services to help them with this. They could set up payment plans. So they have 90 days to cure themselves in their position.

If they do so then they lose access to the product. So right now, we don't pass this over to a debt collection agency. We don't do any of that. We

actually just say, you know, you had this product, it's the most empowering way to pay, you're getting value each and every time you use us and you've

lost the right to use the product.

And that really is what happens after the 90 day period. So customers really do have a tremendous amount of time to cure themselves or change the

position or get in touch and reschedule payments if that's what they need.

CHATTERLEY: Yes, it's fascinating. I barely scratched the surface. Come back on again soon, please. Because I have more questions for you,

including just sort of name recognition and brand recognition as well relative to competitors, which I think is an interesting question, but I

shall save it for the future.


CHATTERLEY: Thank you for your time and great to chat to you. But Belamant there the CEO of Zilch I still love the name Zilch. Stay with CNN more

after this.


CHATTERLEY: Welcome back to "First Move"! And the mission to tackle energy poverty leaders in Africa gathering to discuss how to help the hundreds of

millions of people who still don't have access to electricity. CNN's Eleni Giokos reports in today's "Connecting Africa".


ELENI GIOKOS, CNN CORRESPONDENT (on camera): We're gathered for energy week. And I think you know listening to the opening statements, everyone is

talking about the energy deficit on the continent that 600 million Africans don't have access to stable and reliable safe electricity. How are you

viewing this dilemma?

TAELO MOJAPELO, CEO, BP SOUTHERN, AFRICA: It's quite clear that Africa has an energy deficit. In fact, you probably only have about 12 percent of

Africa's population that have access to electricity, which is actually quite a tragedy.

Now, if you look at the energy sources that we have. We've got an abundance of various energy sources. Currently, our largest energy source at the

moment is coal. And as we know, coal from a carbon emissions perspective is quite high.

We also have access to an abundance of solar and abundance of wind energy, as well as nuclear. And, you know now we do see the emergence of LNG gas,

which we do see as a transition gas.

GIOKOS (on camera): I want to talk about LNG, how quickly can we transition away from things that we've become very accustomed to I call?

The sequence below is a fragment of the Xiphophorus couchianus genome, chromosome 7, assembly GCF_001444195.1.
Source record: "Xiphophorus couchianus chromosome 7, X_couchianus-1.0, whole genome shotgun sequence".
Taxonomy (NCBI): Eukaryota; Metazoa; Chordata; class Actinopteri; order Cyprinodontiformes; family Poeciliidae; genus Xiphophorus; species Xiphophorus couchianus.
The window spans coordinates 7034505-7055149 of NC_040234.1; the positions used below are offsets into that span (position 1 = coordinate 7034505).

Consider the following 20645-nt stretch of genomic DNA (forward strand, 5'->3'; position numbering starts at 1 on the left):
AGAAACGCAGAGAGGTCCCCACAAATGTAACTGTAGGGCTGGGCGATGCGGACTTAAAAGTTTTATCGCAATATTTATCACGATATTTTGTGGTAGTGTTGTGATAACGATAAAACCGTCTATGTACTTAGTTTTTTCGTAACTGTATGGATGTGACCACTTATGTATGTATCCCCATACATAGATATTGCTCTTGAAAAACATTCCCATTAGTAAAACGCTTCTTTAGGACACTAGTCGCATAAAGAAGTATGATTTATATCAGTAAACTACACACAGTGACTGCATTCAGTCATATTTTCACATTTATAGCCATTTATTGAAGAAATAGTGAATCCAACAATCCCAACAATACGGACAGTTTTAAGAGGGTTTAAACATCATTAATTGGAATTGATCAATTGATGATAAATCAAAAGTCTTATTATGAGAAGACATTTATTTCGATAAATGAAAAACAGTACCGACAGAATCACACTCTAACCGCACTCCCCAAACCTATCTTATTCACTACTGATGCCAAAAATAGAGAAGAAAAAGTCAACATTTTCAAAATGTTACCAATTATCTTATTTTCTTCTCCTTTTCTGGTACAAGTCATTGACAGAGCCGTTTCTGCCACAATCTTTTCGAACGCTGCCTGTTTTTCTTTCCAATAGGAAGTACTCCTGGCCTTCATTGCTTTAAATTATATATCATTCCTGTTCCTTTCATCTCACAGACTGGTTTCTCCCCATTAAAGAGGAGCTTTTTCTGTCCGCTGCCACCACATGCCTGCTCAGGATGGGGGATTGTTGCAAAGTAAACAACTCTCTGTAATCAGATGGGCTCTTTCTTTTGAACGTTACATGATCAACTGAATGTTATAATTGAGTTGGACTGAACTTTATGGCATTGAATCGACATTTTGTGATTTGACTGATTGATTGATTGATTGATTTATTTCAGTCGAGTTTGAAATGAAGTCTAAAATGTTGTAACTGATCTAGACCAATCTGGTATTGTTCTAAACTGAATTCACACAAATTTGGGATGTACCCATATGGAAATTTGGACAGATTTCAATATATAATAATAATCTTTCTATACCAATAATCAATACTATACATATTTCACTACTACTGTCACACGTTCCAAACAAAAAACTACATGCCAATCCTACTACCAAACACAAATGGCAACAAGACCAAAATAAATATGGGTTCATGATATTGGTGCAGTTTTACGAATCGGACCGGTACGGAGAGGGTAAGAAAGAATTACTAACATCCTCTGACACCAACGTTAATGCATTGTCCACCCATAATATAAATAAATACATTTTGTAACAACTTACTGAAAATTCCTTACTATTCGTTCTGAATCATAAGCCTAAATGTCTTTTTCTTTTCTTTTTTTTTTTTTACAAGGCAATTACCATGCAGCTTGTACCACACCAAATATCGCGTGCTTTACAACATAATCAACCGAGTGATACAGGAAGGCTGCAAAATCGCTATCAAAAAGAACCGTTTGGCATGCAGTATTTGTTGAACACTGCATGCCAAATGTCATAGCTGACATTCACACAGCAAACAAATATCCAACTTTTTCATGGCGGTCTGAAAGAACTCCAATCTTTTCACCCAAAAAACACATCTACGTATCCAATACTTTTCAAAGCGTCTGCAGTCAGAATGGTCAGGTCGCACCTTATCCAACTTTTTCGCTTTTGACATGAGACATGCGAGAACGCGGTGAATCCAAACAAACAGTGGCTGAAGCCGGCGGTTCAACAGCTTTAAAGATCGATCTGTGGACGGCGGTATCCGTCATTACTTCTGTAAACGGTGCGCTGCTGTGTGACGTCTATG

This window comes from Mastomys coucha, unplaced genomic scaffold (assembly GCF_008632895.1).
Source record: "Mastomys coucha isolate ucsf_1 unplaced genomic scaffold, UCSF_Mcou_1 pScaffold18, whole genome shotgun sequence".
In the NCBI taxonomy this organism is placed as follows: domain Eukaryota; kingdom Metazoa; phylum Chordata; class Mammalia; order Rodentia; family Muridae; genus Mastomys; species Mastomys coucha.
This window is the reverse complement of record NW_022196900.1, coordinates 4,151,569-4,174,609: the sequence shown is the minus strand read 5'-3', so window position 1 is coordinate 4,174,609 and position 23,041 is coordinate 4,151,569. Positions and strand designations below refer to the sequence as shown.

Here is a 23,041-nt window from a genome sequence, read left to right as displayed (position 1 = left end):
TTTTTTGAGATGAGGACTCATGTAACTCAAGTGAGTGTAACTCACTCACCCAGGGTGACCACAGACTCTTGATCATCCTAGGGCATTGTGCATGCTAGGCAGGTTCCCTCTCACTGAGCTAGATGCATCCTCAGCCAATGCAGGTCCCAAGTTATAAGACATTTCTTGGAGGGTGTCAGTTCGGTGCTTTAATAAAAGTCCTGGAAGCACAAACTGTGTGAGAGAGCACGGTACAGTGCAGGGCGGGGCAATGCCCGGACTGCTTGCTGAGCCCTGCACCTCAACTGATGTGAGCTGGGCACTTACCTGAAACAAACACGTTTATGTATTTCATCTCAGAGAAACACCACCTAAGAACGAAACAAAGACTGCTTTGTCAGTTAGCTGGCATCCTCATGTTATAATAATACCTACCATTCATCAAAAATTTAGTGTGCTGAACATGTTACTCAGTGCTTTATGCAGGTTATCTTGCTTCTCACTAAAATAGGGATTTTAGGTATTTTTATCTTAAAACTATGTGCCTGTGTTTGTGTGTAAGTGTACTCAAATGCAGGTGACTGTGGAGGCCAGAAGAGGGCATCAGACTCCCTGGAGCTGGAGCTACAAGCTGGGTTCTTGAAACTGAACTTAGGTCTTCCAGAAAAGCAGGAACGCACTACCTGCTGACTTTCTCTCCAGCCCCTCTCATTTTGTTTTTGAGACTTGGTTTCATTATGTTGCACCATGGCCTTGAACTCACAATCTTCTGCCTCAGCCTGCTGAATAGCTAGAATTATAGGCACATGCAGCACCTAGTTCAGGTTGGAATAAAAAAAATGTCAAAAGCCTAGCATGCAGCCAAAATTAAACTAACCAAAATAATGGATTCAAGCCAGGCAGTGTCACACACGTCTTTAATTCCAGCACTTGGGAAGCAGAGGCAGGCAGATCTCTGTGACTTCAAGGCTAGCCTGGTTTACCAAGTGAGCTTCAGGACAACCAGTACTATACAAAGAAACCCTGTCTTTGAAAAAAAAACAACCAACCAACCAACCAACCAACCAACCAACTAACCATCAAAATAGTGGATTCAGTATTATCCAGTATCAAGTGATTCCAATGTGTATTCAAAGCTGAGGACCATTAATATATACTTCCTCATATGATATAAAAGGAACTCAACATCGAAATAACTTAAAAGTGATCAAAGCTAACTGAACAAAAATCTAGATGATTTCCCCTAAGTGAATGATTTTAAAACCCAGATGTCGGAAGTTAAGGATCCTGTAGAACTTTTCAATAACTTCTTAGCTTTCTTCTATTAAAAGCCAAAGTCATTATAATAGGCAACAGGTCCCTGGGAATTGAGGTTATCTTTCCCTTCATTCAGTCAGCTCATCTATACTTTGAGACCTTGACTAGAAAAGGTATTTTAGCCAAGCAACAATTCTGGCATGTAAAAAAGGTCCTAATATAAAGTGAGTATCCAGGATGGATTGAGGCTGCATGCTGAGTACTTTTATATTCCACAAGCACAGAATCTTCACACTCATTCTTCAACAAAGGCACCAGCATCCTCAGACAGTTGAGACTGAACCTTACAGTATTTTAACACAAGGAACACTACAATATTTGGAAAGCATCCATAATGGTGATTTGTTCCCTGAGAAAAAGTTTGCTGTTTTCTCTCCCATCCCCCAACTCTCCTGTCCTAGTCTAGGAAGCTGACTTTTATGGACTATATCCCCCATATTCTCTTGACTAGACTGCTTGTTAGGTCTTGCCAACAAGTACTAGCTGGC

MOJAPELO: LNG is imminent, it is here. And, you know, there is a lot of work and a lot of projects that are on the go on LNG, and particularly if

you look at Africa, in Mauritania and Senegal, for example, BP, we have got projects that we have. There is some work as well, on the Horn of Africa

along in Egypt as well. There is some work around gas.

And if you look at the southern basin as well, there are many companies that are actually exploring, making sure that they put in the right

resources to explore for LNG because it's an important transition guests.

GIOKOS (on camera): Do you believe that Africa can help solve some of the world's global energy issues and deficits just by de facto our production

capacity, which we are yet to fulfill, but we have this potential?

MOJAPELO: Absolutely. If you look at the current crisis, now that's playing out in Europe, it presents a perfect opportunity for Africa to be a major

player in the gas industry, and not only in the gas, but also in the oil industry.

But as you know, we've been speaking about gas as a transition images source. And we believe that, you know, the African continent is well placed

to participate and we need to just create enabling environment for corporate to be able to participate.



CHATTERLEY: OK, let's move on. Elon Musk laying down the law at Twitter; Musk saying in an email those employees must commit by the end of tomorrow

to "Extreme hardcore work or leave the company". Musk's ultimatum yet another example of his unconventional shoot from the hip management style

or this is the world's richest man begins testimony in a court case tied to his Tesla pay package.

Clare Sebastian joins us now. Never a dull moment for Elon Musk. So this is a case of get hardcore or get out and he's speaking I believe, at the same

time now in court to defend that pay packet too?

CLARE SEBASTIAN, CNN CORRESPONDENT: Yes, pretty busy time Julia, for Elon Musk defending his pay package at Tesla against accusations that he didn't

need it to be incentivized to run the company and that he wasn't doing enough that work there anyway.

And meanwhile giving Twitter employees a deadline of 5 pm Eastern tomorrow Thursday to click on a link to say they agree to the terms in this memo

that there'll be working long hours at high intensity that anything less than exceptional will be considered failure in this company.

Of course, we've seen how Elon Musk acts as a leader over the course of his time, at Twitter at SpaceX and his other ventures. But I think Julia all of

this really begs the question of just exactly how his leadership style will translate to his work at Twitter? Take a look.